Vratsa Regional History Museum
The town of Vratsa is located in Northern Bulgaria, 110 km north of Sofia. The first museum collection in the town was associated with the name of Hadji Tosho Tsenov (1749 – 1836) – a wealthy merchant from Vratsa. Later on his son Dimitraki Hadjitoshev (1780 – 1824) added to it. In 1953, a Regional National Museum was set up and in 1956 its first exhibition was opened in the Meshchii Tower when part of it was declared an art gallery.
In 1976, Nikola Voyvodov Ethnographic-Revival Complex was opened. Today it comprises the exhibition at Nikola Voyvodov House-Museum (that tells about the life and work of Nikola Voyvodov (1842 – 1867) who dedicated his life to the liberation of Bulgaria from the Ottoman rule) and the Urban Life Exhibition in Kapitanskata House (the Captain’s House) that displays authentic objects and household items of a restored urban home of a middle-class family from the beginning of the 20th century).
In 1987 the buildings that housed St. Sophronius of Vratsa Ethnographic-Revival Complex were added to the Regional History Museum. The complex consists of several sites: The Ascension School, The House of the Hadji, Ivan Zambin House, Grigoriy Naydenov House, The Church of the Holy Ascension, the exhibition of transportation vehicles, craftsmen’s workshops, and the exhibition of farming equipment.
The main building of the museum houses several exhibitions. The Archaeology Section is spread around the Prehistory Hall, the Antiquity Hall, the Middle Ages Hall, the Thracian Treasures Hall, the Rogozen Treasure Hall, and the Lapidarium.
The Prehistory Hall presents the development and the achievements of human societies from the most ancient times until the Roman Age. Among the exhibits, visitors will find pottery, items, tools, and weapons typical of the different historical periods.
In the Antiquity Hall artefacts that date back to the Roman and the early Byzantine Ages (1st – 6th centuries) are displayed. The Roman bronze diploma, the religious clay vessel, the collection of stone sculptures, the bronze medical tools, and the bone amulet exhibited there are remarkable.
The Middle Ages Hall illustrates the cultural and historical heritage of the Vratsa Region in medieval Bulgaria (7th – 14th centuries). The typical Old Bulgarian adornments, the bone icons-amulets, the silver reliquary, the everyday items and the tools are of interest to visitors.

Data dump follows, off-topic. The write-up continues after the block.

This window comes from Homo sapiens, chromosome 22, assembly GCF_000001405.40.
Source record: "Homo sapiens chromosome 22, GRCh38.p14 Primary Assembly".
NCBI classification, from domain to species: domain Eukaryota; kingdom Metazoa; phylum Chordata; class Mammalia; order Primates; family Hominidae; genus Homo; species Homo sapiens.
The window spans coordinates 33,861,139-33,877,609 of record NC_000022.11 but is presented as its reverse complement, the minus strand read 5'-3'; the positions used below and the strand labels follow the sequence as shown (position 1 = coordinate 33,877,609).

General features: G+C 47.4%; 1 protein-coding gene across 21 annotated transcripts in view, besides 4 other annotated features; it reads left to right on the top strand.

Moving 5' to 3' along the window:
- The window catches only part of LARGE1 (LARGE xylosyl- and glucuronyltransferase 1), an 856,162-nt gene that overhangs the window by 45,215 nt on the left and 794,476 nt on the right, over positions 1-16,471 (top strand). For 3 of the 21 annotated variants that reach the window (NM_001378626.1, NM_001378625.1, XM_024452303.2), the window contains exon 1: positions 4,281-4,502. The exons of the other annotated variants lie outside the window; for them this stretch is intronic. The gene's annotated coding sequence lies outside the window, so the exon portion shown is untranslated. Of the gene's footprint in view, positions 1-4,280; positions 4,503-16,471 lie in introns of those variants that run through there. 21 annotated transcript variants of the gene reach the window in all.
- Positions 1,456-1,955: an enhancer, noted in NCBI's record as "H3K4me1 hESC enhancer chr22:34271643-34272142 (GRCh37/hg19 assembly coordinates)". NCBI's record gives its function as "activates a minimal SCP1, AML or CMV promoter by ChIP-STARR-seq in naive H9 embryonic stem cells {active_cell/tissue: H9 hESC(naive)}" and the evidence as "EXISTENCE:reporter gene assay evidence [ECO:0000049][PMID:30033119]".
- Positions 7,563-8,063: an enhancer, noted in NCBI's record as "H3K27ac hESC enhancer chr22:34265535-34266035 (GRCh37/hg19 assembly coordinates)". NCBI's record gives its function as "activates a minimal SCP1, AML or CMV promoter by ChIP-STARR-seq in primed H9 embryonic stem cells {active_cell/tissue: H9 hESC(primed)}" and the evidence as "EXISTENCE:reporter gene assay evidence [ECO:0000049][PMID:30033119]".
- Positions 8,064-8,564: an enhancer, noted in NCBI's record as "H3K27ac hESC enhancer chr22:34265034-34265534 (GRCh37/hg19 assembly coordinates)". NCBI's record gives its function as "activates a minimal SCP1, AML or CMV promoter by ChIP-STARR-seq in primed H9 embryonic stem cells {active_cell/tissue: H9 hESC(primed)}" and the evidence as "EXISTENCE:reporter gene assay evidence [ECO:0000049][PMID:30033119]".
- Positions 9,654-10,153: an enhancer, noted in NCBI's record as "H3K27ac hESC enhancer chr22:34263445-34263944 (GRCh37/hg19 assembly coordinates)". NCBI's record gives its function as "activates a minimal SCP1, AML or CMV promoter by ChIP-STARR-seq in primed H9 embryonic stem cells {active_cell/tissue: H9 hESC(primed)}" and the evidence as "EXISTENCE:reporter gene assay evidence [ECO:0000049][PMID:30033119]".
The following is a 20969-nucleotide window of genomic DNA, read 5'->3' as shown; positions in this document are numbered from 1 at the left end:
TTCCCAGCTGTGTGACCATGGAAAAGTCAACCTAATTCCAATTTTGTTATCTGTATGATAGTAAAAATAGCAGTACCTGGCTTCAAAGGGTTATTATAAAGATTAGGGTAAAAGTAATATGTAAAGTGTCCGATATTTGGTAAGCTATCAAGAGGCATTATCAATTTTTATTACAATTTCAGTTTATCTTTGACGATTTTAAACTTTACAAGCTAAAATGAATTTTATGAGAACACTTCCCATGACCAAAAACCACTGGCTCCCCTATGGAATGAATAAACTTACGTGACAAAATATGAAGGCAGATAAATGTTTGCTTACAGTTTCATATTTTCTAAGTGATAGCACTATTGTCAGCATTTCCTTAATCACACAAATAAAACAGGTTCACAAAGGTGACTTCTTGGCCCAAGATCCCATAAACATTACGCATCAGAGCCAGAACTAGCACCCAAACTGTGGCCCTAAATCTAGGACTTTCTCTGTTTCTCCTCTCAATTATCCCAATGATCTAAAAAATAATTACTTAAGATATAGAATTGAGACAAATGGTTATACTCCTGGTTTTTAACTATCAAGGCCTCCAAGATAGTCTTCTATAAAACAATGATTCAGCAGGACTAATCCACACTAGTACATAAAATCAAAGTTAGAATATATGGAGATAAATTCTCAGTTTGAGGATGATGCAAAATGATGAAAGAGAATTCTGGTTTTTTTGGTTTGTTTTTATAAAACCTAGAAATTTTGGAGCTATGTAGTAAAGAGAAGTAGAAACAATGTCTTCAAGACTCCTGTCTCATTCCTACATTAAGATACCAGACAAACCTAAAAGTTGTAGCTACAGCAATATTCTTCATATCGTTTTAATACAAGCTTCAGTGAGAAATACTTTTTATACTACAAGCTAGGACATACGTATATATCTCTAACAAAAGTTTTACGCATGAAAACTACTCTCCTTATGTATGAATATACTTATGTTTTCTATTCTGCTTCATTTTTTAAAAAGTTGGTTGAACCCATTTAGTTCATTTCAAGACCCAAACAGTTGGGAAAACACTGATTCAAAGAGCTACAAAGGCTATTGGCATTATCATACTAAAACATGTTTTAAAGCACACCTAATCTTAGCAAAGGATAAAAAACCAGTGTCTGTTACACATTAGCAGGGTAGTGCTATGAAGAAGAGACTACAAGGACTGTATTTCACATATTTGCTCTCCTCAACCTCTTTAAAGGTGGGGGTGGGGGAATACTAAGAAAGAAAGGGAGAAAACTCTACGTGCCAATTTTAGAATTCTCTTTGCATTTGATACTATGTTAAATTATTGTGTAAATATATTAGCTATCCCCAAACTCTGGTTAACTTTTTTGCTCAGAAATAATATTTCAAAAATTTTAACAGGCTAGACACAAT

The finds discovered at Mogilanska Tumulus are displayed in the Thracian Treasures Hall: gold wreath and earrings, a unique gold-plated silver greave, etc. The treasures of Moesia (Bukyovtsi) and Galiche can also be found there. They comprise silver, gold-plated and gold ritual vessels, applications and plates depicting the Mother Goddess and the Thracian Horseman.
In 1999, a specially equipped hall was constructed and opened for the Rogozen Treasure – the biggest Thracian treasure that was ever discovered on the territory of Bulgaria. It comprises a family dinner set of 165 gold-pleated items made of silver that belonged to a Thracian royal dynasty. It dates back to the end of the 6th and the 4th centuries BC.
The open-air exhibition lapidarium includes the mosaic of Galatin Village, funeral stelae, columns, stone sculptures, epigraphic monuments, and other valuable exhibits.
The History of Bulgaria 15th – 19th Centuries Hall preserves valuable examples of the Vratsa Literary, Icon-Painting, and Goldsmithery School.
Botev’s Hall is dedicated to the legendary detachment of poet and revolutionary Hristo Botev (1848 – 1876) whose heroism marked the epilogue of the April Uprising of 1876 against the Ottoman rule. Among the exhibits visitors will find original photographs and archive materials, the Manifesto for the Declaration of the Russo-Turkish War of 1877-1878, volunteer force orders, medals, weapons, etc.
An exhibition consisting of 1000 mineral (precious and semiprecious stones), rock and fossil (phytoliths and zooliths) specimens is displayed in the Stone Rainbow Hall. The majority of the items were discovered in Bulgaria, but there are also exhibits from Europe, America, Asia, and Africa. Some of the minerals displayed are new to the world and were found in Vratsa Ore Region.
The exhibition at the New History Hall follows the development of Vratsa Region up to 1918. It demonstrates the economic, political, and cultural characteristics of the town of the Vratsa and the region.
Information materials, guidebooks, and souvenirs are sold at the Museum.
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